• He was famous for getting his own way and no one wanted to cross him
•He rose through the ranks at the Communications Authority until he reached the top.
Francis Wangusi never pulled a punch to get his way.
“You don’t get what you don’t fight for. What are blows and kicks for?” he would tell his friends whenever he engaged in a struggle.
When he was in their good graces, news about him was about his fight for this or that, demanding this or that or giving this or that threat.
“You need to adopt this or else, migrate and update your technology or else, don’t do this or else” he would say in public.
He never feared personality or stature. Being right was the king, he believed, and he always right, he said.
Not former President Uhuru Kenyatta, nor ICT Cabinet Secretary Joe Mucheru, his board or the powerful telecom services operators, his gravy train, dared not bend a knee once they knew what Wangusi was up to was the right thing to do.
The thick-skinned man who took orders from nobody died on Wednesday at Nairobi Hospital after suffering an undisclosed illness.
He was 64.
His sister Susy said the man carried huge weight for the family.
Wangusi rose through the ranks at the Communication Authority since 2000 when he joined as an assistant director.
He was appointed director in charge of broadcasting and special Projects as well as the director in charge of licensing, compliance and standards.
In 2011, an opening at the institution arose that gave him a chance to stand at the helm. He felt someone wanted to shortchange him, and at once through proxies, he mounted a legal challenge in the courts.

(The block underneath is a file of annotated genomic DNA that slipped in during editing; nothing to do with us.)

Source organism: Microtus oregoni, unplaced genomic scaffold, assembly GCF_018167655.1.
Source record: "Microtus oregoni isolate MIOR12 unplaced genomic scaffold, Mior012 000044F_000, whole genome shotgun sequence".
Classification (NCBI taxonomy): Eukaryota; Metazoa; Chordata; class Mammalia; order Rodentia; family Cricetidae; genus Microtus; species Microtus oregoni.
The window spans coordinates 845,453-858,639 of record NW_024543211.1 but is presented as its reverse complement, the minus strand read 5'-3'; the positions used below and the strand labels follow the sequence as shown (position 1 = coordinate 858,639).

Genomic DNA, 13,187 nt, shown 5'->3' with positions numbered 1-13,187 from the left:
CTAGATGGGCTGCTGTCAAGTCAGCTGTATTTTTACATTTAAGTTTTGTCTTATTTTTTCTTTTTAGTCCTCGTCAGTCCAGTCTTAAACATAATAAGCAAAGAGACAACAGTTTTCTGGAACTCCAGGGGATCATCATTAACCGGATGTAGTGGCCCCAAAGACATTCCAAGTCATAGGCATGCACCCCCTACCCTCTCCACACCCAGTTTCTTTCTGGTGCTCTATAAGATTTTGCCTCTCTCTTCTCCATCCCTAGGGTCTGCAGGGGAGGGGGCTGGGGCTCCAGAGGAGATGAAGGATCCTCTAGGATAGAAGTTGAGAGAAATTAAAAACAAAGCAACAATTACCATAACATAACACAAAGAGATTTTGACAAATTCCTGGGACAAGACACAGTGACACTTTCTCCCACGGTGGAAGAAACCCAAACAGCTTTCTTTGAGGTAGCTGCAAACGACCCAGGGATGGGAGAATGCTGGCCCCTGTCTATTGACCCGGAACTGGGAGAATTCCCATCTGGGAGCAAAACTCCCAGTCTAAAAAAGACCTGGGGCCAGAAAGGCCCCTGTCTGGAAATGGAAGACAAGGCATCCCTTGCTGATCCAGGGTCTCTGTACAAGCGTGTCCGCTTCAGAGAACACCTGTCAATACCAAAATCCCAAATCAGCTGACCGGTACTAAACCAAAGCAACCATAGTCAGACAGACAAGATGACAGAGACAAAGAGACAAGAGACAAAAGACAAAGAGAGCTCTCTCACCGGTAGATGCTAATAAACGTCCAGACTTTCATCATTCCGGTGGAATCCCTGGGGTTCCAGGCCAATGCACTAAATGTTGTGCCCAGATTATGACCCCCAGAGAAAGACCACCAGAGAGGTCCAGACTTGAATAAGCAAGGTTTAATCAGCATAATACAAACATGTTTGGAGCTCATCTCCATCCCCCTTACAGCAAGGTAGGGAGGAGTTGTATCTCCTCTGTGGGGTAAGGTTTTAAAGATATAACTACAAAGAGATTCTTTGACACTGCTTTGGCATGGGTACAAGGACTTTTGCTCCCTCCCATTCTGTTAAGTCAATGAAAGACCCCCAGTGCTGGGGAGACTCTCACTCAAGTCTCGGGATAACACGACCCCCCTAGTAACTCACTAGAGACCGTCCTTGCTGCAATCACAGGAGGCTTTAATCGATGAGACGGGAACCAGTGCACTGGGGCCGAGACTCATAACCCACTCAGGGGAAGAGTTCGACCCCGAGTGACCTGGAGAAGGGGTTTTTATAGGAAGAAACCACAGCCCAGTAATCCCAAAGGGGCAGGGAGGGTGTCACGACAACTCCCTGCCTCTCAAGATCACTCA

Cofek brought his case that saw him ushered into the office of the director general in acting tenancy. In 2012, he got the full mandate as he was made the substantive head of the powerful authority.
At the time, the country was in both political and technological transition. General elections were in the offing and the country was set to undertake a digital migration in the media sector.
The communication watchdog was pivotal in both, and it needed a fighter to lead it. The man from Tuusi, Kanduyi, in Bungoma fit the bill.
The migration, as expected, faced numerous hurdles, including court battles, lengthening the process.
But in 2015, after the Supreme Court ruled that the process was in the clear to proceed, Wangusi took the bull by its horns.
He had the analogue signal for KTN, Citizen TV, NTV and its subsidiary QTV turned off.
The new outlets then switched off their digital signals in protest. Wangusi dug in, insisting the process had to be concluded. It was dark screens for three weeks.
Perhaps what he will be remembered for most is his swift move to switch off major TV stations, Citizen, NTV and KTN News for airing the mock swearing-in of ODM leader Raila Odinga in late 2017.
Before the action, he had warned the stations not to carry the event at Uhuru Park as the government feared there could have been a bloody confrontation between the opposition supporters and the police.
Fred Matiang’i, then the interior CS, said the stations were taken off air indefinitely as the government investigated the controversial oath.
His last public fight was with the CA board that pushed him out of office. It started in 2018, with the board saying that he had served his two terms and should leave the helm of the institution.
The board, together with the officials of the ICT ministry, was determined to clear him out but he stood his ground, gained through proxies taking them to court.
His argument was that the board was illegally constituted and hence incompetent to remove him. He succeeded, retaining his office and only leaving a year later.
(Edited by V. Graham)